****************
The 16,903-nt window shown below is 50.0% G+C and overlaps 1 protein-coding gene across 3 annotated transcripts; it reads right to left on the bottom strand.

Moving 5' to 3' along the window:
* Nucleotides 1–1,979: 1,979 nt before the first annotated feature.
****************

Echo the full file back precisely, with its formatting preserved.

The 16,903-nt window shown below is 50.0% G+C and overlaps 1 protein-coding gene across 3 annotated transcripts; it reads right to left on the bottom strand.

Moving 5' to 3' along the window:
* Nucleotides 1–1,979: 1,979 nt before the first annotated feature.